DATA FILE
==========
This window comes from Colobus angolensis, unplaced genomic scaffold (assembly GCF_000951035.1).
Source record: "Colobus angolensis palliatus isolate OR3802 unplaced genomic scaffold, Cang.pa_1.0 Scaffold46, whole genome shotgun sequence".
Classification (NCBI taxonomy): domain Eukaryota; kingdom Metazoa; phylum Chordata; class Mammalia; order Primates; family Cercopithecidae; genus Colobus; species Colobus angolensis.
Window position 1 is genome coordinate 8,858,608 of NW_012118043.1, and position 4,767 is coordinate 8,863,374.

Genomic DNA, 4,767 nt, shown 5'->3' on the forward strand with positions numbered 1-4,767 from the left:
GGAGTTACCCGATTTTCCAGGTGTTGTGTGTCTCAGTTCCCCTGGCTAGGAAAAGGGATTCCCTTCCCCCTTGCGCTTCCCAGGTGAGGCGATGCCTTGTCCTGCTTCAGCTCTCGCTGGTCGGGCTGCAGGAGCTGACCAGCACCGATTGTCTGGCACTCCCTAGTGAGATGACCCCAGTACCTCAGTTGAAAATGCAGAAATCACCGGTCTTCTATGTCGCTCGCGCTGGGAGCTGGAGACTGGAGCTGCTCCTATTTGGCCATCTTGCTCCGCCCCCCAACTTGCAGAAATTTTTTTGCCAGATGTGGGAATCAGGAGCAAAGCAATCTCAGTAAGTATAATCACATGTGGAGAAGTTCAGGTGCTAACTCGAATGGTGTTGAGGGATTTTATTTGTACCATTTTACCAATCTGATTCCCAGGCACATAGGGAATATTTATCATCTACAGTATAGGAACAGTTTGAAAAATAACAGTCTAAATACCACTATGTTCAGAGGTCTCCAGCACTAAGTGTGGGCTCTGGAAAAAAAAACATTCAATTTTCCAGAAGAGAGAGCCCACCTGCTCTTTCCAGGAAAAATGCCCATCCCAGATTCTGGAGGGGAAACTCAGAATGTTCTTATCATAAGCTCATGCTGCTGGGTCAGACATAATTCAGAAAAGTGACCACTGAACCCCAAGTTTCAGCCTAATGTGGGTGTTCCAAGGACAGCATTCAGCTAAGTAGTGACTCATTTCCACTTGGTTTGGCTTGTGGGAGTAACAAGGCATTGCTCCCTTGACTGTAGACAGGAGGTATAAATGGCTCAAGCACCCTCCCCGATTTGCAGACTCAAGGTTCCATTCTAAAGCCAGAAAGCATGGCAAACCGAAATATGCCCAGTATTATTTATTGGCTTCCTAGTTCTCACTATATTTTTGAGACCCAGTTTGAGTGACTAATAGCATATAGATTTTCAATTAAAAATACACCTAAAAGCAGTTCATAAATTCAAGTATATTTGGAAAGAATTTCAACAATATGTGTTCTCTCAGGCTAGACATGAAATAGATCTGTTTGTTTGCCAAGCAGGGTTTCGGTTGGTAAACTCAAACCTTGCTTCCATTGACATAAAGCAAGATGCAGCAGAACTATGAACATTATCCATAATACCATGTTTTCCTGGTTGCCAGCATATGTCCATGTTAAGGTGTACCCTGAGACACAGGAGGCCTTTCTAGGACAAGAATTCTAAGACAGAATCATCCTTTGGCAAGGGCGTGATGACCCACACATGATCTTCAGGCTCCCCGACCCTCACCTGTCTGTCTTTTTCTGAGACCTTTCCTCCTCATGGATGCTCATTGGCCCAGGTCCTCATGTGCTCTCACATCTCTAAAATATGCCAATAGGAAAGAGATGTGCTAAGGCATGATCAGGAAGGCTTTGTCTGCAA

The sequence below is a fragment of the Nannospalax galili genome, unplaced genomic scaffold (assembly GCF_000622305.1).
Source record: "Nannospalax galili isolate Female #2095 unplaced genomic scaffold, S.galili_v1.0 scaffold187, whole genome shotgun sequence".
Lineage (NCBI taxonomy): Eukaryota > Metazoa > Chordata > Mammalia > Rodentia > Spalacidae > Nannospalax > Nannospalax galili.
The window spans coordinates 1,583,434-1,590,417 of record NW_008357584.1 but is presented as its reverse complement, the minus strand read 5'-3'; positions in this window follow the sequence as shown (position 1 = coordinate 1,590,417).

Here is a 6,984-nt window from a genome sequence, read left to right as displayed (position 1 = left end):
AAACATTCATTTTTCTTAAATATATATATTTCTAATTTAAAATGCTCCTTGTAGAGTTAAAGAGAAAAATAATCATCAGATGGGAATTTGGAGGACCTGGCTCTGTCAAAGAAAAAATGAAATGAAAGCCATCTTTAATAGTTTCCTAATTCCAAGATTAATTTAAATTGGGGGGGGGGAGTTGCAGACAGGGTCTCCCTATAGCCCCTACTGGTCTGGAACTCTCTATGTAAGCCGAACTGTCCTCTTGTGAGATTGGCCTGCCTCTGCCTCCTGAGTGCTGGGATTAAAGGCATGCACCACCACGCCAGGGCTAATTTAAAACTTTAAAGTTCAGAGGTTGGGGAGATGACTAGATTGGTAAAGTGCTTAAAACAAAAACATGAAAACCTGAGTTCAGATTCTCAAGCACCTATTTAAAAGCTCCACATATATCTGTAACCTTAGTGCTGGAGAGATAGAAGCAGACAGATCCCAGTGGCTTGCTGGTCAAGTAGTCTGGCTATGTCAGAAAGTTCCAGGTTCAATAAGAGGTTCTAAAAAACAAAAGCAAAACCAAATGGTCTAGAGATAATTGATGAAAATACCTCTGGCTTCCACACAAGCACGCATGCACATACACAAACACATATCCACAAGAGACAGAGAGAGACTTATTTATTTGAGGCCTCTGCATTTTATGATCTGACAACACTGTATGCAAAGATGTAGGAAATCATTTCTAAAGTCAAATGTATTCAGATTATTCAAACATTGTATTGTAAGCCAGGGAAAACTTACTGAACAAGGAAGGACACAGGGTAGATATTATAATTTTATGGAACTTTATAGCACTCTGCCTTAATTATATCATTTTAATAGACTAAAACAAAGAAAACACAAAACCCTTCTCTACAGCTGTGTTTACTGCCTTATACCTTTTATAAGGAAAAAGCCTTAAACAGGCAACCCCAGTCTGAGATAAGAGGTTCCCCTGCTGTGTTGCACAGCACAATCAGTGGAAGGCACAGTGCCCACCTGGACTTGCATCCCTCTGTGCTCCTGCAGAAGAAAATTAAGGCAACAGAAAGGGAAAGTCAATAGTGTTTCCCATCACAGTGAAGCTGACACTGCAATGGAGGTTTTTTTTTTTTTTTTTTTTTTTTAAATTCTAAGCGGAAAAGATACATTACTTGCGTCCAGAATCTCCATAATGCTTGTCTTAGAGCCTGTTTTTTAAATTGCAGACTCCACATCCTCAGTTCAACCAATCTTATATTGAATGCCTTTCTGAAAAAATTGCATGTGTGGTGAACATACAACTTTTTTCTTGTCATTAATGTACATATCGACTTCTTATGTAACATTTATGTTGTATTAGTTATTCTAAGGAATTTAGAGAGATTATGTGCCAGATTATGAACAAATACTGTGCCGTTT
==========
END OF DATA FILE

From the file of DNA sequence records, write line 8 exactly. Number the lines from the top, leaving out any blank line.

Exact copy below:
Source record: "Nannospalax galili isolate Female #2095 unplaced genomic scaffold, S.galili_v1.0 scaffold187, whole genome shotgun sequence".